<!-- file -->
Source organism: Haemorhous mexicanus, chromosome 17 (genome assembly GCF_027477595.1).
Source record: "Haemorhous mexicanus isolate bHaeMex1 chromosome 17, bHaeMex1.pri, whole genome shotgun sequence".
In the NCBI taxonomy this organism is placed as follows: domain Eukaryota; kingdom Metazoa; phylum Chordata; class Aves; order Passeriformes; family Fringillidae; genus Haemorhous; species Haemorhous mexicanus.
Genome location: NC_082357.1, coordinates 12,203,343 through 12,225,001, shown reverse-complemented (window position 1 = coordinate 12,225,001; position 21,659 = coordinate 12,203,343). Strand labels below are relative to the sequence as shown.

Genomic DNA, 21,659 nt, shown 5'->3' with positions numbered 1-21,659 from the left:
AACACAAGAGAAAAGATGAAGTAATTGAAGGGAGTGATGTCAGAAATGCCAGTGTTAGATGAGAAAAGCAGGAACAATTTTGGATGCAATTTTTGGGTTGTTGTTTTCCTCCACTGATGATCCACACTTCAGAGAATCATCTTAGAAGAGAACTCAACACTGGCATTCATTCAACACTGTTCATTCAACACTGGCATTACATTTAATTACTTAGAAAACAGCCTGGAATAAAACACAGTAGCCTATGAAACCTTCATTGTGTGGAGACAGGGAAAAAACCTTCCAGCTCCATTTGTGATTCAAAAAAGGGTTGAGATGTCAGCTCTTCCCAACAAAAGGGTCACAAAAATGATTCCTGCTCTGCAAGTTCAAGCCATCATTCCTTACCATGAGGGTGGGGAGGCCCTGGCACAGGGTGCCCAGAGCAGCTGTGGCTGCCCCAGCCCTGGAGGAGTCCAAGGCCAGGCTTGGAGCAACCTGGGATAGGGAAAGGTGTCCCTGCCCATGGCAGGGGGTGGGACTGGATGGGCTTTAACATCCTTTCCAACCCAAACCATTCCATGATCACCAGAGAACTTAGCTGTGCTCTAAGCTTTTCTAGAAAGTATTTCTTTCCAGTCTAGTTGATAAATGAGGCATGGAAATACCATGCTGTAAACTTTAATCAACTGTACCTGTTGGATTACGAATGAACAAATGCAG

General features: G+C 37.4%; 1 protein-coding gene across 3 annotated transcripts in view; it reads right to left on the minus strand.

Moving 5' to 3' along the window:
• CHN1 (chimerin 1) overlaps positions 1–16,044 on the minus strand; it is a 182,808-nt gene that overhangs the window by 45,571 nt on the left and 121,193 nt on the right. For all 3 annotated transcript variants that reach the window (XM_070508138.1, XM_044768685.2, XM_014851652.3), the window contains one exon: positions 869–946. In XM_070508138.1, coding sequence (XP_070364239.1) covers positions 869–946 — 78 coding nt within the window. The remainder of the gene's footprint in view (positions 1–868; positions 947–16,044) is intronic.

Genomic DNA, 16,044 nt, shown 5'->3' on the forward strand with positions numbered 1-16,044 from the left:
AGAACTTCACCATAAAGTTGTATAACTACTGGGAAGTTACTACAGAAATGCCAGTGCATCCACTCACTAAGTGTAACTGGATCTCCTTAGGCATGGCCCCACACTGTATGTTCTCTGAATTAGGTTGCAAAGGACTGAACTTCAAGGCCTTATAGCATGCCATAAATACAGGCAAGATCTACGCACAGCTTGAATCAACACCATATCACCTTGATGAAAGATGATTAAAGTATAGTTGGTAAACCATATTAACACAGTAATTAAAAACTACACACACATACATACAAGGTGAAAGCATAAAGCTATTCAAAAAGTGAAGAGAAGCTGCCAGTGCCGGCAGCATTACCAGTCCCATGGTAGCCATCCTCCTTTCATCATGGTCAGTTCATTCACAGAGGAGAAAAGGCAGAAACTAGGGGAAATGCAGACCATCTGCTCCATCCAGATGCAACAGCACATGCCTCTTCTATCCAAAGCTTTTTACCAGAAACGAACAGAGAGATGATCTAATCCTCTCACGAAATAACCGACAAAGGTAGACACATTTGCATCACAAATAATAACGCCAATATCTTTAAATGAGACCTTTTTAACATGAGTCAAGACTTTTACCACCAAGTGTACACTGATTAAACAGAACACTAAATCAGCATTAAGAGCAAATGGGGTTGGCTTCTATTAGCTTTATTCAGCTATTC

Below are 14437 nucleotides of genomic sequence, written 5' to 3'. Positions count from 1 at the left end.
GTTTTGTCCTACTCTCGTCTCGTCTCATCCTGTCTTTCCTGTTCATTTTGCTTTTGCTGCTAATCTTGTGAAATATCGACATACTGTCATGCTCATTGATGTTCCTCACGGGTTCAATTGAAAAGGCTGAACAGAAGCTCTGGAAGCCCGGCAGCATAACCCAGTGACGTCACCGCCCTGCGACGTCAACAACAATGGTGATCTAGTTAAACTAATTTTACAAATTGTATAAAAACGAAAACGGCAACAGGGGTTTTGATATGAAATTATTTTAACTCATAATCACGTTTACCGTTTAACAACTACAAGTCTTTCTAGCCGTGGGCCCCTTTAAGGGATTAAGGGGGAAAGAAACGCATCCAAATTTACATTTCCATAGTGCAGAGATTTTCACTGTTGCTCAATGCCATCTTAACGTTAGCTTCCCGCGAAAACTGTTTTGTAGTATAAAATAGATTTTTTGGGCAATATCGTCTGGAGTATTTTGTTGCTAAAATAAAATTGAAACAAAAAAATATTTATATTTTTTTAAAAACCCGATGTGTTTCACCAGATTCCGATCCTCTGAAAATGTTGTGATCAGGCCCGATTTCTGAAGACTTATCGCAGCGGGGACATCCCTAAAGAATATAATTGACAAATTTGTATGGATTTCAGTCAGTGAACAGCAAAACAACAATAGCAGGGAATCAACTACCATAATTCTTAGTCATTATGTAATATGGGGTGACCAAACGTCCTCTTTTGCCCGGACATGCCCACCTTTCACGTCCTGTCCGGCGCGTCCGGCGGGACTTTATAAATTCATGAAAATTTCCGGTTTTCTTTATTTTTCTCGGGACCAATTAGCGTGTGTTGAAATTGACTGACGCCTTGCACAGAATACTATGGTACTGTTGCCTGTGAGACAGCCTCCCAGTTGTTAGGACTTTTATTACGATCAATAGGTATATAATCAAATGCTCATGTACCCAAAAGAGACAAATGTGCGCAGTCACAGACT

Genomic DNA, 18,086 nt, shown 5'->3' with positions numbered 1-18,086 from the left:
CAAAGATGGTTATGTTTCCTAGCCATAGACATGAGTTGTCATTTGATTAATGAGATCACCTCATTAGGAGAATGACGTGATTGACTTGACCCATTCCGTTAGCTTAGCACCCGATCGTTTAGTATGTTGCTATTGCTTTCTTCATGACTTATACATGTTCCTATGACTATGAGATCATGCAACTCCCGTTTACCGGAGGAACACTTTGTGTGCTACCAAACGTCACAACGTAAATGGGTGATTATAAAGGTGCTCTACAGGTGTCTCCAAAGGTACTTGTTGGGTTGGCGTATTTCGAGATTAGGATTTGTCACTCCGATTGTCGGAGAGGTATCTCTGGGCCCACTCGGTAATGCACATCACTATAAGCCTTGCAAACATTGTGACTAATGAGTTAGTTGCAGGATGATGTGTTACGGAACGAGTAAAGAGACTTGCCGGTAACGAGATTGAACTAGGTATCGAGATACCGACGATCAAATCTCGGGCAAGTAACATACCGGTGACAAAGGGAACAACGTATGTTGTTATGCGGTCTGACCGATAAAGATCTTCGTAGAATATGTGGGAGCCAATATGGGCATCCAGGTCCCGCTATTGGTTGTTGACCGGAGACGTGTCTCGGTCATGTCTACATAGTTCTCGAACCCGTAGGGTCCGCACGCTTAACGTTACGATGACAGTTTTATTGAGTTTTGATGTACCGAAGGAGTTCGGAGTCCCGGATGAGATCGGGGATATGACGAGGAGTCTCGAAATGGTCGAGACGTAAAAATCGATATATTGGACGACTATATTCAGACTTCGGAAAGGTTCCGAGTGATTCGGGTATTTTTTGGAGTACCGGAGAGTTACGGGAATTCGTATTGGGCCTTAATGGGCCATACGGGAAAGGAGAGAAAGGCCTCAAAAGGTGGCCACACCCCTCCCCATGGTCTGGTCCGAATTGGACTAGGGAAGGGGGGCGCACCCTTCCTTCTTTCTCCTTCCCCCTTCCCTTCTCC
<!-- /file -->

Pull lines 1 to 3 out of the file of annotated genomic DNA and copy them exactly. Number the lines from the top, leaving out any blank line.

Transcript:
Source organism: Haemorhous mexicanus, chromosome 17 (genome assembly GCF_027477595.1).
Source record: "Haemorhous mexicanus isolate bHaeMex1 chromosome 17, bHaeMex1.pri, whole genome shotgun sequence".
In the NCBI taxonomy this organism is placed as follows: domain Eukaryota; kingdom Metazoa; phylum Chordata; class Aves; order Passeriformes; family Fringillidae; genus Haemorhous; species Haemorhous mexicanus.